Firewall Game Experience
I enjoy the different types of dice in Firewall and how they interact with each other.

Game Experience:

I was a big fan of the really horrible 90’s movie Hackers, so I immediately was drawn to Firewall’s theme. Hacking a supercomputer just sounds cool. That’s also one of the reasons I really like Netrunner, but I digress.

Firewall Setup
You must carefully use all your dice to control the most ports possible. Whoever controls the most, wins.

One of the great things about Firewall is how interactive it is. In many dice games, you simply watch other players take their turn and wait for your own. Not so in Firewall. Players are actively competing against each other for the same ports. Judicious use of the spike dice can not only turn the tide of a port battle, but make you some bitter enemies as well. No one likes seeing their well-laid plans ruined by another player. Overall, I was pleasantly surprised with the amount of interaction in Firewall.

The rules also help to make the game really accessible. I was able to teach it to Mrs. BoardGameQuest in a matter of minutes and she had no issue picking it up. While the theme might seem complex, you don’t have to be a hacker to understand the nuances of Firewall. The dice make sense as to what they do even for the computer illiterate. You don’t have to be a 31337 hacker to enjoy Firewall.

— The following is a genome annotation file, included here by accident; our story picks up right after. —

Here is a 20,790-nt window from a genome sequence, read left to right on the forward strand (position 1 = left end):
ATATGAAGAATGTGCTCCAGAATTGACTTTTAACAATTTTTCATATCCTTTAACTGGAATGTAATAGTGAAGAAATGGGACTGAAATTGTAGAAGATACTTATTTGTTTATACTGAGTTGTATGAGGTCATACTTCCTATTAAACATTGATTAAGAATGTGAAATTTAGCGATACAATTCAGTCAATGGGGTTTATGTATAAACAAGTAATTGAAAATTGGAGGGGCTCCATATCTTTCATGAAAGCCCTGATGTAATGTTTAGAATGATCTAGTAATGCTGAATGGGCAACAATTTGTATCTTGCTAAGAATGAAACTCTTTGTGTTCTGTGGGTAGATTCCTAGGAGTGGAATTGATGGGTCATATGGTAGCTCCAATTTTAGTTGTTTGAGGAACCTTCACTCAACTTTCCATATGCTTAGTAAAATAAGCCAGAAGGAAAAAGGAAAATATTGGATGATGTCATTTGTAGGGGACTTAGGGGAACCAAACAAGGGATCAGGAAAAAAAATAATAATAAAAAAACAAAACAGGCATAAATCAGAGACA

Any criticism I’d have of Firewall is going to land squarely in the camp of any dice game. There will be randomness in the game, probably a great deal of it. But that’s any dice game really. But I know some gamers hate when games are too random. I only bring this up to let you know that if you hate dice games because they are too random, then there is nothing in Firewall will change your mind.

Crabby gamers who hate dice aside, I think Firewall is a good addition to the dice rolling genre. The theme is fresh and I like how interactive the game is. The game also scales pretty well. We’ve played it from 2 to 4 players and all have been enjoyable.

Final Thoughts:

Firewall Dice
A manufacturer’s sample of what the dice should look like in the retail copies of Firewall.

For those of us that enjoy slinging some dice on your tabletop, Firewall is absolutely worth a look. The play time is about perfect for a dice game (about 15-20 mins), the theme works really well and the game is highly interactive. Not every dice game can make these claims so that puts Firewall in a good light in my book.

If you are interested in the game, it’s currently in funding on Kickstarter and scheduled for delivery in December 2013. A pledge of $31 will get you a copy of the game and any stretch goals. You have until Monday, November 18th to become a backer so head over today if you are interested.

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As always, we don’t post ratings for preview copies as the components and rules may change from the final game. Check back with us after the game is produced for a full review.

While he will play just about anything, Tony loves games that let him completely immerse himself in the theme. He also is a bit of a component addict.